Dear Sydney, how can I be myself without offending people? It seems like time and again I upset people or cross some sort of line, without meaning to. This happens with people I have just met, friends and even family. But this is never my intention. How can I be my exuberant self and get my needs met, without pushing people's buttons? Every time someone reacts negatively to me, I feel so deflated and hurt, but I don't want to stop being me either.--Loudmouth
Dear Loud: We all, every single one of us, offend people. The only way not to offend is to withdraw, to never speak out of turn. In fact, don't speak at all, just keep your mouth shut, dress in plain, unremarkable clothing, drive a small, gas-efficient, anonymous car, make yourself invisible, avoid references to religious beliefs, personal tastes in food and cultural or ethnic biases.
I would rather engage in conversation with an offensive loudmouth than a placid drone who won't speak an opinion for fear of offending. Please, do not become a boring person, I beg of you. Just be more sensitive to those around you--not by holding yourself back, but by making sure that you give them their own space to talk. There is a line between exuberance and being overbearing. Take time to observe it. Locate yourself. If you fall on the overbearing side, then be more aware of other people's body language. Are they pulling away? Nervously twirling their hair and tapping their left foot? Or are they smiling, nodding, laughing?
Your job is to be yourself, but also to pay attention. What you say and how you behave impacts those around you. But this doesn't mean that you must let go of who you are. My guess is, considering the fact that you still have friends and family to offend, your loud mouth isn't as much of a problem as you think. Part of being an outspoken person means putting yourself on the line, and when you do this, you're bound to get hurt. But then, life is so short, there doesn't seem much point in keeping yourself safe at the expense of personal honesty.
Dear Sydney, when I was 17, I was working to help take care of my family in Italy. How do I teach this sort of ethic to my 17-year-old son, who, unlike me, has had everything handed to him? I feel like I've created too much affluence, and now I don't know how to create the need for him to be a man. If I provide everything for him that I can, how will he feel the need to grow up? Sometimes I feel like I have to create an artificial crisis, because crisis is what worked for me. Maybe it doesn't take a crisis, but if not, what does it take? I'm afraid he'll be in his 20s and still be a boy.--Frustrated Father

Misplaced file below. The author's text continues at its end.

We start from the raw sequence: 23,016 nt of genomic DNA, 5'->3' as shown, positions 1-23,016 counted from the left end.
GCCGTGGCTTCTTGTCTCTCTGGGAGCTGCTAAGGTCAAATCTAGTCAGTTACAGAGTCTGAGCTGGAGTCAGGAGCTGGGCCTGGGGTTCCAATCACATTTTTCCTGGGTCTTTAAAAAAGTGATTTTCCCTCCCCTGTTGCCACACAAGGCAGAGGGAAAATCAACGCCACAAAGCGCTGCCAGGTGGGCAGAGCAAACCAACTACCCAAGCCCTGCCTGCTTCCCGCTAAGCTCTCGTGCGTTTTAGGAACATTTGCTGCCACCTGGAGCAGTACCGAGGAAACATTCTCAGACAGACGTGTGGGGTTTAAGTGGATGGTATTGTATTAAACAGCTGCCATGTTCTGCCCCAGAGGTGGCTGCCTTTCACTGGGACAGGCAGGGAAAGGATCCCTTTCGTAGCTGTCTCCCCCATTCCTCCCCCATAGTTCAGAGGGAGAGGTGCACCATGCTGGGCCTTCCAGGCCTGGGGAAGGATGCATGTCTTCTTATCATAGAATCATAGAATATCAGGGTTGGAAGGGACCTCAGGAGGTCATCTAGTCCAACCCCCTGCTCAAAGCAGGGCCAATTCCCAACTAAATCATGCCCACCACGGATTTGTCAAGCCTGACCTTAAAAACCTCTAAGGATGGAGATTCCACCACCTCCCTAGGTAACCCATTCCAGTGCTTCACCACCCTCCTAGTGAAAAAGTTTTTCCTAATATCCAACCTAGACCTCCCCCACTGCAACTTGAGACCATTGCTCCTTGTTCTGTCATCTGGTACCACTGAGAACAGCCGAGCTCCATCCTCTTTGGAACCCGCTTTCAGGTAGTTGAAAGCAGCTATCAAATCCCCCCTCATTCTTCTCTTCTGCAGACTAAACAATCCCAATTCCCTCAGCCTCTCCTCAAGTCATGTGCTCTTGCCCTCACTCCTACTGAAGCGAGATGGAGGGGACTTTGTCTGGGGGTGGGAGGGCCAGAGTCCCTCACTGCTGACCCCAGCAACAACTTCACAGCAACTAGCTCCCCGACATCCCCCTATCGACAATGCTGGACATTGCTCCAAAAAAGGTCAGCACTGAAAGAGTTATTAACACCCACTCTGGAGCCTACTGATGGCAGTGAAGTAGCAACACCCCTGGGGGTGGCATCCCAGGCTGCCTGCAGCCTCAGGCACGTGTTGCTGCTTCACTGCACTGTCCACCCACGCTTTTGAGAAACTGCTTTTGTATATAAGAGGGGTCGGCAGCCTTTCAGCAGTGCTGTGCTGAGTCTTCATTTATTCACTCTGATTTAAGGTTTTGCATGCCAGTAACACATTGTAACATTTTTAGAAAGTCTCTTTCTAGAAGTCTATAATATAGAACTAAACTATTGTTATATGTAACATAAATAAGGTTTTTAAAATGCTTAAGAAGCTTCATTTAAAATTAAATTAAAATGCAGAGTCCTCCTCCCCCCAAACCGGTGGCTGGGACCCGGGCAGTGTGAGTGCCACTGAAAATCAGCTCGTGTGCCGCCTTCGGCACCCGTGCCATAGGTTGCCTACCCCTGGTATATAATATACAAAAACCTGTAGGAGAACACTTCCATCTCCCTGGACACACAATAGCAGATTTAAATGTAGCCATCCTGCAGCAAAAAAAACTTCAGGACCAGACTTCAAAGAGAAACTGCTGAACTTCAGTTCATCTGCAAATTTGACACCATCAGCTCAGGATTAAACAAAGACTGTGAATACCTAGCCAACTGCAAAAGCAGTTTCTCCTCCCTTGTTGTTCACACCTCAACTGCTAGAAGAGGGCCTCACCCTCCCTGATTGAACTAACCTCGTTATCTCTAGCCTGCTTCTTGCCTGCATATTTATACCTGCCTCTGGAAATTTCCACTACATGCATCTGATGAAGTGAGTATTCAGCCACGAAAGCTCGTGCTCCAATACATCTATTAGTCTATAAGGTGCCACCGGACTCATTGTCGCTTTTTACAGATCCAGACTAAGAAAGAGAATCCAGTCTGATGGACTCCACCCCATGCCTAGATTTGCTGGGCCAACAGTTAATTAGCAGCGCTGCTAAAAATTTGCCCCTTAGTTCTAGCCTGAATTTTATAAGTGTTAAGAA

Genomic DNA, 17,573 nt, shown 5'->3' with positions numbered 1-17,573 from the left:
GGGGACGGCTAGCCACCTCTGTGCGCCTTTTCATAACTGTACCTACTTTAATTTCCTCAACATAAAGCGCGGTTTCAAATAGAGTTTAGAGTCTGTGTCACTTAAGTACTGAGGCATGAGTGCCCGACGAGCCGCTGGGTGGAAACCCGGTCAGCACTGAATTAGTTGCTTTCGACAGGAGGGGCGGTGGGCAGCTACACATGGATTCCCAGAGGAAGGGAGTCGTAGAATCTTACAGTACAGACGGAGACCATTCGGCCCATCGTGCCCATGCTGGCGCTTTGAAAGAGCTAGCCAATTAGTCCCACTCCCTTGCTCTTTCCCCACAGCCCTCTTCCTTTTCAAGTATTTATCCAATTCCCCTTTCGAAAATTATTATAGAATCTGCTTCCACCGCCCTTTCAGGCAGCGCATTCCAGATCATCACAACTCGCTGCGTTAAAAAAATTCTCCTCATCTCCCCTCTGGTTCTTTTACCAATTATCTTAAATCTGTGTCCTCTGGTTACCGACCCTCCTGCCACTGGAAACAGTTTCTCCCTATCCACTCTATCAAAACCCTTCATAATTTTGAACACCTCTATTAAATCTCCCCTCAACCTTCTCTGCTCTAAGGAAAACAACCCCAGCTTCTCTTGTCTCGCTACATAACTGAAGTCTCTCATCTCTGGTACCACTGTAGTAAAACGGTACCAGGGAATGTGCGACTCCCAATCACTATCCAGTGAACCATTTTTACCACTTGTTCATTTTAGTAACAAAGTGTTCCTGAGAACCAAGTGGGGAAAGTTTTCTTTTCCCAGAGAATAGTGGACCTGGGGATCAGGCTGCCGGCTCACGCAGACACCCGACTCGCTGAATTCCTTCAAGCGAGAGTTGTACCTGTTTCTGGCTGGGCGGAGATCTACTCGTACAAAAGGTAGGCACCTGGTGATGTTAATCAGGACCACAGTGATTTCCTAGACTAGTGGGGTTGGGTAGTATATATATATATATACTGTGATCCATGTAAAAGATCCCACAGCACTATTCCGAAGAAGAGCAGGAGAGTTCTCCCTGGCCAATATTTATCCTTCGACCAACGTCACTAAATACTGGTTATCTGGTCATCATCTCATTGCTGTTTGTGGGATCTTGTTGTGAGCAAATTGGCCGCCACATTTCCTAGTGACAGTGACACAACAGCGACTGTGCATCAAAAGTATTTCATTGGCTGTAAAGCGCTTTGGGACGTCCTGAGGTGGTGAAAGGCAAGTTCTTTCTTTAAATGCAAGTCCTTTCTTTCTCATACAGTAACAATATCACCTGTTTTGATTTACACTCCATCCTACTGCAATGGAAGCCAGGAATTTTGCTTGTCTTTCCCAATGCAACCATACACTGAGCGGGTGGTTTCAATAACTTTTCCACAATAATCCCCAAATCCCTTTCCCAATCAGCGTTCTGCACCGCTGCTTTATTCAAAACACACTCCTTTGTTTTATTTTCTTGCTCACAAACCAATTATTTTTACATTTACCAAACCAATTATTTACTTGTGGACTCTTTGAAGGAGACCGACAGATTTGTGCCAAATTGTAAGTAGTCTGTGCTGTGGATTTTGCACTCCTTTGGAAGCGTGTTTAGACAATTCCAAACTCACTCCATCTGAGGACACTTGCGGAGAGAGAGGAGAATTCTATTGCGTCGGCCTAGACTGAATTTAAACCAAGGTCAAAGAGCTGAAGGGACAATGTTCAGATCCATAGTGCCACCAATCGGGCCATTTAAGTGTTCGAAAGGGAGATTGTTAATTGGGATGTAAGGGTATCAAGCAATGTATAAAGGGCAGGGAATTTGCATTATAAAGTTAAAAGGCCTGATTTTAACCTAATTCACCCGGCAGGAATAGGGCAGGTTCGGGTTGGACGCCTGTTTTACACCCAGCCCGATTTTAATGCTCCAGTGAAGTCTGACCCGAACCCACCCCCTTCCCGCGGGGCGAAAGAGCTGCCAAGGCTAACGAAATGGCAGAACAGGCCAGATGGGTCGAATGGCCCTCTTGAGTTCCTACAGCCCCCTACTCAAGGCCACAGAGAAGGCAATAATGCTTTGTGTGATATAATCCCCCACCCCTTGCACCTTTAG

Dear Dad: It isn't your job to create crises for your son or to make him a man; that's what life is for. Your job is to give him the psychological tools so that when a crisis does present itself, he is better able to deal with it. These days, adolescence can seem to have an extended shelf life, especially for those fortunate enough to be born into a middle- or upper-middle-class existence. Staying in an adolescent state well into one's 20s can be normal, especially if dad is paying for the car, the college and the cell phone. But life deals some dirty cards, and not everyone can always count on a family or money or a college education. Sometimes it's as simple as a broken heart, but at some point your son will feel the bite of failure, and then he will begin to understand what it means to be a man, with or without your assistance. To aid in his education, ask him if he would like to participate in an exchange program, perhaps to a place where people truly know what it means to be poor. Sometimes perspective can be a great teacher.
Ultimately, finding ways to raise a child with integrity when you have so much and your child is in need of nothing doesn't rate very high on my list of life's insurmountable obstacles. Be thankful that you are able to provide so well for your son and that you have made his life, thus far, a safe, well-fed, warm place where he can be a boy for longer then most. This is a great achievement. If only more were so fortunate.
Dear Sydney, My main objection to American society, which I do love in so many ways, is that the children here are not taught to think critically. If you don't have a country of citizens who are critical of what is being said and spoken, then you have a society that is not honest. I have been a teacher in the public school system for the past five years, and I fail to see how having students pass some standardized test in any way shows that they can actually think. The education system in this country baffles and frightens me.--Born in Norway
Dear Nordic: The public school system is an institution of the United States government. This means that in many ways it is not to be trusted. It's the job of parents to teach their children to think critically, especially about school, as this is where they will be spending the majority of their time. They should be taught to understand that ours is a school system with many fine points, but also one that can be so rife with inequalities and mindless pedagogies that it's amazing so many of us are even capable of thought, period, much less critical or imaginative thought.
There's something tempting about sending our children off to school everyday without really giving much consideration to what they are actually learning. But it's important to strive against such an apathetic view toward our children's education. Another duty that falls to parents is to pay attention and teach children how to assess what they are being taught in school, and not to accept it blindly. This way, if the child happens to land an exceptional teacher, one who teaches critical-thinking skills, they will be all the more prepared to excel.
No question too big, too small or too off-the-wall.